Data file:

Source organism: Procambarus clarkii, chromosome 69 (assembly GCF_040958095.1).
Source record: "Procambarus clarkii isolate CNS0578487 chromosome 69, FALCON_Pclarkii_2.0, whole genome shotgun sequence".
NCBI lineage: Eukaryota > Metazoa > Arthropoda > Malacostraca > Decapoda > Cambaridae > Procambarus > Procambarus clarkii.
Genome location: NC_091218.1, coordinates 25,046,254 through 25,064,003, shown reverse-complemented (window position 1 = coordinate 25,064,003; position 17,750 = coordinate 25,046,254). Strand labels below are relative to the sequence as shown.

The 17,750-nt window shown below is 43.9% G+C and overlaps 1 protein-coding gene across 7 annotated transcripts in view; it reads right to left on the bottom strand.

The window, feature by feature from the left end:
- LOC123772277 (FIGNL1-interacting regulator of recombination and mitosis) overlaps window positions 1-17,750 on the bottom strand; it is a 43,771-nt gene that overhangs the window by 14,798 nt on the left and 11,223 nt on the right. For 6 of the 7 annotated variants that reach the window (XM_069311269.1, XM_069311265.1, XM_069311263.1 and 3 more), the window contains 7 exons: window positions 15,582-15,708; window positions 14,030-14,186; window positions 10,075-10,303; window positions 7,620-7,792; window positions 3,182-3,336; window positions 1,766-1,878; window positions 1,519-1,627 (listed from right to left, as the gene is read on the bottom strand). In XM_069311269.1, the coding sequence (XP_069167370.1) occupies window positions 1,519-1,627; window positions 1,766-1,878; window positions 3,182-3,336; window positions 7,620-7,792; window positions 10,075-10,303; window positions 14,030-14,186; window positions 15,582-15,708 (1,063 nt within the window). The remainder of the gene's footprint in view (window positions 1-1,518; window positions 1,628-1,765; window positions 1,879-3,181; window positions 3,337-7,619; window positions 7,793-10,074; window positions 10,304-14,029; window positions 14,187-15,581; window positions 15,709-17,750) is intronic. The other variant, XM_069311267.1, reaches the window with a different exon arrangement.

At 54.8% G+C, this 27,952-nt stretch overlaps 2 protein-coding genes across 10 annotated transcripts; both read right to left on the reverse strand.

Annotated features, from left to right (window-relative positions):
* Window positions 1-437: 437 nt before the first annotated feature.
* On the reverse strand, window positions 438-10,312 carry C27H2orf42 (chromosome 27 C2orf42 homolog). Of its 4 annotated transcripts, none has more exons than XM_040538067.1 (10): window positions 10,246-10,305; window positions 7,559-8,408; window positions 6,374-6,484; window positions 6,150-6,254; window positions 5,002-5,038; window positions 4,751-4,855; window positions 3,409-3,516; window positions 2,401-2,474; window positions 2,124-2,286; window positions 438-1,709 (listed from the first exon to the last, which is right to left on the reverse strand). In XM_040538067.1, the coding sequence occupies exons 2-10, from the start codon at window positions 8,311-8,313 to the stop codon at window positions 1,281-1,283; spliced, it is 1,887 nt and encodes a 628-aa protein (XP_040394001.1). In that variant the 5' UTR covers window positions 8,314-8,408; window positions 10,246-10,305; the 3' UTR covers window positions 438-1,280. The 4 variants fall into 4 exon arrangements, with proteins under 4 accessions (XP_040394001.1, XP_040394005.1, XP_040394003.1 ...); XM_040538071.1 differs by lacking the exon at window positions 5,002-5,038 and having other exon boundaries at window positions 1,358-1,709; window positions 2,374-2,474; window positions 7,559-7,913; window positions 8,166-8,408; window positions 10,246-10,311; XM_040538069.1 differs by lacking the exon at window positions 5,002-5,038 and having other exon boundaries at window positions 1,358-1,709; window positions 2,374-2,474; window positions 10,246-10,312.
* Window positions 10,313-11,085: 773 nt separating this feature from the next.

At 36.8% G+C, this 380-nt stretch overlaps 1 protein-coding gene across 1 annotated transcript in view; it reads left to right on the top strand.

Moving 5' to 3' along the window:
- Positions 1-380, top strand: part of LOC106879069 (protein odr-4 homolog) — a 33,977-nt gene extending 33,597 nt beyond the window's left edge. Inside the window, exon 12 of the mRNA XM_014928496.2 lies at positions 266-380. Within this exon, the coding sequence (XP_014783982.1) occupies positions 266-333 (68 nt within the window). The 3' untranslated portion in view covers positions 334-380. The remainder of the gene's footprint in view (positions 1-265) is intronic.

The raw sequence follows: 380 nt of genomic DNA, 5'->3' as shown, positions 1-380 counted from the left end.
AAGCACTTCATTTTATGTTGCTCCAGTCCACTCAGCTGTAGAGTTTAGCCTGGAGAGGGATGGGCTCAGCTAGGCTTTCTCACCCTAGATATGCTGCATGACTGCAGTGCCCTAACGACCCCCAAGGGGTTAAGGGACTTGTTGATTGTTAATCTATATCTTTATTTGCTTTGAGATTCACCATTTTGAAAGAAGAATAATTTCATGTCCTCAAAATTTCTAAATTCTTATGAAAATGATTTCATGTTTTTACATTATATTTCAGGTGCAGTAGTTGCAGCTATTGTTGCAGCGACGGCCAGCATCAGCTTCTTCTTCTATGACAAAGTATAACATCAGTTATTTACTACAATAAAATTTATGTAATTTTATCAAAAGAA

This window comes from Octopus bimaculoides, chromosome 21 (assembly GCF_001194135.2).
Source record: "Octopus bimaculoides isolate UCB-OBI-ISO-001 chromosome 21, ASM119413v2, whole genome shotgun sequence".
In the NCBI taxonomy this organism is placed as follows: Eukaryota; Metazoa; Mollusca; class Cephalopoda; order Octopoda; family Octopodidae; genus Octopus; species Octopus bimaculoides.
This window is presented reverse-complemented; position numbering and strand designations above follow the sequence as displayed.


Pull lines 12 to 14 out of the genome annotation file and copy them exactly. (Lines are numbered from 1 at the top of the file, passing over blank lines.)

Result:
* Window positions 10,313-11,085: 773 nt separating this feature from the next.

At 36.8% G+C, this 380-nt stretch overlaps 1 protein-coding gene across 1 annotated transcript in view; it reads left to right on the top strand.

Moving 5' to 3' along the window: